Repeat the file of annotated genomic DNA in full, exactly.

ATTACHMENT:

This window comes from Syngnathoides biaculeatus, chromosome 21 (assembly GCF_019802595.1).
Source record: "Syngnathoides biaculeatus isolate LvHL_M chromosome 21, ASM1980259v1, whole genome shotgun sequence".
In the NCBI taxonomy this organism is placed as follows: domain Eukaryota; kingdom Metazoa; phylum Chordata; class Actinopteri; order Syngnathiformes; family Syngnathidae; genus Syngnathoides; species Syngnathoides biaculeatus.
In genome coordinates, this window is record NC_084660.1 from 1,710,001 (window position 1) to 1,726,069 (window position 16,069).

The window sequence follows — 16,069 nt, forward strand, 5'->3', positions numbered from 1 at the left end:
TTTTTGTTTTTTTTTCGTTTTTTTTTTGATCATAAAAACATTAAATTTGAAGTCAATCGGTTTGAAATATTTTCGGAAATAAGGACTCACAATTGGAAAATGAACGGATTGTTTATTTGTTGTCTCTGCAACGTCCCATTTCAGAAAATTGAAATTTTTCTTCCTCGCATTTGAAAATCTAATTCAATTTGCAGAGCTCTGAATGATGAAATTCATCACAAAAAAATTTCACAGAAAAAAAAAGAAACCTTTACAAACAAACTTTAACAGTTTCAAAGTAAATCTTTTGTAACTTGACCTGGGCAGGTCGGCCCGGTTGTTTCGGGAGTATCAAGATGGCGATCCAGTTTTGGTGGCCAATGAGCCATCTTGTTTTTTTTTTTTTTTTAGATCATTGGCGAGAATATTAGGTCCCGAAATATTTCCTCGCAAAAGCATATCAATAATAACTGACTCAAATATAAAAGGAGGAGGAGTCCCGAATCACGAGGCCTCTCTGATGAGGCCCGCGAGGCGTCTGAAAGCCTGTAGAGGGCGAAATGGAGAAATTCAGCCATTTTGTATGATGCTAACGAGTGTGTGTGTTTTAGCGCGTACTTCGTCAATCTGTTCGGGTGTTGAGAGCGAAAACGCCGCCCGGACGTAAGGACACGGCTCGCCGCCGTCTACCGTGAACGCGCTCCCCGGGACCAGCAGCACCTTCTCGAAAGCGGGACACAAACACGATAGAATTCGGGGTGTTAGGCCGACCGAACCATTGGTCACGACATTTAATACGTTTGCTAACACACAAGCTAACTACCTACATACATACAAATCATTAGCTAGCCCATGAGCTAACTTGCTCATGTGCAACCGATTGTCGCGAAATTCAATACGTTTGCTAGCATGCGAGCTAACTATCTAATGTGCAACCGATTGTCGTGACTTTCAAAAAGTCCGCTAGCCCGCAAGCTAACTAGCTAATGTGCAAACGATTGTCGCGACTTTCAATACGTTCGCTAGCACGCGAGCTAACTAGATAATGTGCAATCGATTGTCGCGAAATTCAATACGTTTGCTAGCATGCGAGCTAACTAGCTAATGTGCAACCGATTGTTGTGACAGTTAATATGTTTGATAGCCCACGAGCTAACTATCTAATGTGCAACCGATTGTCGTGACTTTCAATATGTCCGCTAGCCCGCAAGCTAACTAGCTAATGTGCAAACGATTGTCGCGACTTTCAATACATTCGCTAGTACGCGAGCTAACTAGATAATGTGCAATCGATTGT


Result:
This window comes from Syngnathoides biaculeatus, chromosome 21 (assembly GCF_019802595.1).
Source record: "Syngnathoides biaculeatus isolate LvHL_M chromosome 21, ASM1980259v1, whole genome shotgun sequence".
In the NCBI taxonomy this organism is placed as follows: domain Eukaryota; kingdom Metazoa; phylum Chordata; class Actinopteri; order Syngnathiformes; family Syngnathidae; genus Syngnathoides; species Syngnathoides biaculeatus.
In genome coordinates, this window is record NC_084660.1 from 1,710,001 (window position 1) to 1,726,069 (window position 16,069).

The window sequence follows — 16,069 nt, forward strand, 5'->3', positions numbered from 1 at the left end:
TTTTTGTTTTTTTTTCGTTTTTTTTTTGATCATAAAAACATTAAATTTGAAGTCAATCGGTTTGAAATATTTTCGGAAATAAGGACTCACAATTGGAAAATGAACGGATTGTTTATTTGTTGTCTCTGCAACGTCCCATTTCAGAAAATTGAAATTTTTCTTCCTCGCATTTGAAAATCTAATTCAATTTGCAGAGCTCTGAATGATGAAATTCATCACAAAAAAATTTCACAGAAAAAAAAAGAAACCTTTACAAACAAACTTTAACAGTTTCAAAGTAAATCTTTTGTAACTTGACCTGGGCAGGTCGGCCCGGTTGTTTCGGGAGTATCAAGATGGCGATCCAGTTTTGGTGGCCAATGAGCCATCTTGTTTTTTTTTTTTTTTTAGATCATTGGCGAGAATATTAGGTCCCGAAATATTTCCTCGCAAAAGCATATCAATAATAACTGACTCAAATATAAAAGGAGGAGGAGTCCCGAATCACGAGGCCTCTCTGATGAGGCCCGCGAGGCGTCTGAAAGCCTGTAGAGGGCGAAATGGAGAAATTCAGCCATTTTGTATGATGCTAACGAGTGTGTGTGTTTTAGCGCGTACTTCGTCAATCTGTTCGGGTGTTGAGAGCGAAAACGCCGCCCGGACGTAAGGACACGGCTCGCCGCCGTCTACCGTGAACGCGCTCCCCGGGACCAGCAGCACCTTCTCGAAAGCGGGACACAAACACGATAGAATTCGGGGTGTTAGGCCGACCGAACCATTGGTCACGACATTTAATACGTTTGCTAACACACAAGCTAACTACCTACATACATACAAATCATTAGCTAGCCCATGAGCTAACTTGCTCATGTGCAACCGATTGTCGCGAAATTCAATACGTTTGCTAGCATGCGAGCTAACTATCTAATGTGCAACCGATTGTCGTGACTTTCAAAAAGTCCGCTAGCCCGCAAGCTAACTAGCTAATGTGCAAACGATTGTCGCGACTTTCAATACGTTCGCTAGCACGCGAGCTAACTAGATAATGTGCAATCGATTGTCGCGAAATTCAATACGTTTGCTAGCATGCGAGCTAACTAGCTAATGTGCAACCGATTGTTGTGACAGTTAATATGTTTGATAGCCCACGAGCTAACTATCTAATGTGCAACCGATTGTCGTGACTTTCAATATGTCCGCTAGCCCGCAAGCTAACTAGCTAATGTGCAAACGATTGTCGCGACTTTCAATACATTCGCTAGTACGCGAGCTAACTAGATAATGTGCAATCGATTGT